John Auden arrives in India in the mid-1920s to work with the Geological Survey of India, half-reconciled to becoming another crass colonial. But he abandons his “preposterous” pith helmet, which strikes him as a prop “for a play whose run is long over,” and ignores his superiors’ instruction that he should “never befriend an Indian, give way to an Indian, or let any Indian imagine that he knows something about India.” Auden ends up drawn into the regular meetings of the “adda”—very roughly, an informal intellectual conversation group—that surrounded the poet Sudhin Dutta and his literary magazine, Parichay. Everything was up for debate: Marxism, literary modernism, even the nationalist movement. Baker’s accounts of those conversations, drawn from minutes still unpublished in English, give a vivid sense of what it was like in that dawn to be alive, young and open-minded, with the entirety of Asian and European thought to choose from.

Baker’s control over her material is not always secure. Even with her helpful list of dramatis personae and the full range of narrative devices to which she helps herself, the chapters not set in high mountains can feel a little overwhelming. Baker’s text is written in a pacey free indirect style that mimics the spoken and written voices of her principals. The results are mixed. All too often, her rendering of her characters’ voices reads uncomfortably like an American trying out a parody English accent: A good many “chaps” and “blokes” pepper the prose, as do sentences like “did Western civilization entail anything beyond these perpetual bloody wars over colonies?” Baker also has an unfortunate weakness for the one-sentence paragraph: “They knew better.” “He didn’t ask again.” “Christ, he thought.” This sort of thing belongs in a different, cruder book, but at least we are spared that other vulgarism: people who think in italics.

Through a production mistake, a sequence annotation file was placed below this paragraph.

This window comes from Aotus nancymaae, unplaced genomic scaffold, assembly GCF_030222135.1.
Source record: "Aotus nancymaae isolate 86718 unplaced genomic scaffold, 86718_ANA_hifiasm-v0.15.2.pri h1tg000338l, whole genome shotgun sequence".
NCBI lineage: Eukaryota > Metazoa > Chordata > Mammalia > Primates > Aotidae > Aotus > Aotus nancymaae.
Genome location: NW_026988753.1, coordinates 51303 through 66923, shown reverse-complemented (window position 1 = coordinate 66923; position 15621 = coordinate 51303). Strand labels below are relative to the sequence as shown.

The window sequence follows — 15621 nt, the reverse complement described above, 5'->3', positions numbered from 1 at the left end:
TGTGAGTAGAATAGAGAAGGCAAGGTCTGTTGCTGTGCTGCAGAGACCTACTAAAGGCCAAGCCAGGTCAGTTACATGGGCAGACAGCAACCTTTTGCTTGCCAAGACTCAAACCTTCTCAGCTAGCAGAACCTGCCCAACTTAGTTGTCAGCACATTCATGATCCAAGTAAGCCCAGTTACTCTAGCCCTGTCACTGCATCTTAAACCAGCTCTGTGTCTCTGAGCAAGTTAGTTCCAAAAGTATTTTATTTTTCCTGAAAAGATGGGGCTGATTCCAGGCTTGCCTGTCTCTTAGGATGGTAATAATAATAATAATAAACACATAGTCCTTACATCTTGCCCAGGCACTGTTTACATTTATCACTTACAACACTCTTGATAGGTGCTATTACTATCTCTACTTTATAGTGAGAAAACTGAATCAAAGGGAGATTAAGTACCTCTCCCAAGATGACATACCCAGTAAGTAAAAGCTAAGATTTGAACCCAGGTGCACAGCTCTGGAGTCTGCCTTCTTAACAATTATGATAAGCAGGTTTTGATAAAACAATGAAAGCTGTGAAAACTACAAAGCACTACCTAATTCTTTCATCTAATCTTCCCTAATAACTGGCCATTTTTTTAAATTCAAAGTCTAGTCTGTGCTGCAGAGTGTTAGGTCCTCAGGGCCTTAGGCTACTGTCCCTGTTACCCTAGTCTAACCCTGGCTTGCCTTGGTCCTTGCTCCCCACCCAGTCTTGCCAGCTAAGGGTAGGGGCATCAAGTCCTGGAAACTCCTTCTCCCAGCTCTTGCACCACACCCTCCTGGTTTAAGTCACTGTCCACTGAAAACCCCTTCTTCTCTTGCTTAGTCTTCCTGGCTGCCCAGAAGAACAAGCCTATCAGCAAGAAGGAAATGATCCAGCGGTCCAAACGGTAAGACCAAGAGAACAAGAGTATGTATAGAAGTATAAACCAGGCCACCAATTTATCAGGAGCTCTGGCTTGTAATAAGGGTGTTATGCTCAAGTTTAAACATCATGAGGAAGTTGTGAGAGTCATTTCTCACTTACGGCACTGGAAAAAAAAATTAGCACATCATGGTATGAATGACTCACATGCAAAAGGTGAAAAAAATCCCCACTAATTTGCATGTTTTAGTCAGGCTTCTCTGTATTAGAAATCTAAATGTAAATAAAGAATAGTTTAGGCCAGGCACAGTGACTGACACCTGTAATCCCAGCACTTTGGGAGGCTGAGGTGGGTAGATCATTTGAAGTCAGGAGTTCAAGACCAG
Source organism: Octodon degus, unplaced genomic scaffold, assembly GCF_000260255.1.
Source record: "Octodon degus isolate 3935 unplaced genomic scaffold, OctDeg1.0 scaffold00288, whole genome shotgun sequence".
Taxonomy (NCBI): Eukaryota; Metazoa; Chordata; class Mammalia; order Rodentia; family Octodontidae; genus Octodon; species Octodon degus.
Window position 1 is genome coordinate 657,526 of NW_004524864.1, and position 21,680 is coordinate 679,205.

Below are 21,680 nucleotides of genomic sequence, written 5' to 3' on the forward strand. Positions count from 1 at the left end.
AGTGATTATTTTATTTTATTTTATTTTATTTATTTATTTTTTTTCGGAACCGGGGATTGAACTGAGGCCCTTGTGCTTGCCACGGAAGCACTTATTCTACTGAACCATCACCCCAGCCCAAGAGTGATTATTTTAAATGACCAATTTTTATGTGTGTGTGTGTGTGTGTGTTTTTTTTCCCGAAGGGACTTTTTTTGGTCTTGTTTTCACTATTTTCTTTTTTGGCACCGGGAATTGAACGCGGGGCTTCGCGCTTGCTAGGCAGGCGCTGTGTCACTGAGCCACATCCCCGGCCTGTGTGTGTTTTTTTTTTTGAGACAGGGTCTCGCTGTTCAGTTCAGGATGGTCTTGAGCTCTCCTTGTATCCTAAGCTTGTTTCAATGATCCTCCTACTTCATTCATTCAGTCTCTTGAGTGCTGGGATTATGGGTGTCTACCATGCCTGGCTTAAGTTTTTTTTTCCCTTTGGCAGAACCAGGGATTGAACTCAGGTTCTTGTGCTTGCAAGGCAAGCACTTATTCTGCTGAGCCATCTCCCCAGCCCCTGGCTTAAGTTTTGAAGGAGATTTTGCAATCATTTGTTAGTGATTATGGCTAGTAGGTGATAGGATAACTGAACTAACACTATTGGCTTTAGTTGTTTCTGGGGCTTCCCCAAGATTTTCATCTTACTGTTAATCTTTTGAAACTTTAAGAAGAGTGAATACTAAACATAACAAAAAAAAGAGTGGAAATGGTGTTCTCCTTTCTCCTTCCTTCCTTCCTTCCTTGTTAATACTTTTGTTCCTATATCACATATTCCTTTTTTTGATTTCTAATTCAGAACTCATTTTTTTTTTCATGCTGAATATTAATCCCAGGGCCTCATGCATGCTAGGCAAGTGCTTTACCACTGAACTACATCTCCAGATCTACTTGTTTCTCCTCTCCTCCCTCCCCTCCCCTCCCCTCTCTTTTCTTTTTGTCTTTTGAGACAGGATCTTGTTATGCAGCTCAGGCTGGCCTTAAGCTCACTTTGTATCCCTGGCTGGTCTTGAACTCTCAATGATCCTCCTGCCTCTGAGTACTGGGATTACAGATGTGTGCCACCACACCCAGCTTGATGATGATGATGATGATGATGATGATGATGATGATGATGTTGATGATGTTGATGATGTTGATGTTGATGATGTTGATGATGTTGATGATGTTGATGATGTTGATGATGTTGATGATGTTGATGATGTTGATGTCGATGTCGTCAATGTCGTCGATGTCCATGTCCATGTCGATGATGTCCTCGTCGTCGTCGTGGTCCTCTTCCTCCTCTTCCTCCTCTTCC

Baker’s most fluent prose comes when her characters are alone with their thoughts in the mountains, where they are afforded a vision of their concerns from the geologist’s point of view, one radically removed from the political anxieties of the moment. “Why climb the Himalaya if not for the view it afforded across time?” John Auden thinks at one point. His speculations about the natural history of the Himalayas, since vindicated by geologists who followed in his footsteps, are rendered with a simplicity that must have taken more research than is visible on the page. But even here, he, and Baker, manage not to forget that what to the climber is a thrilling adventure in the mountains is simply daily life to the people of the Himalayas: “Without benefit of ice ax, tricouni nails, and Player’s cigarettes brought up from the plains, they simply made their way from one high valley to another to graze their sheep.”


Nakul Krishna teaches philosophy at the University of Cambridge. His writing has appeared in n+1, The Point, and Literary Review.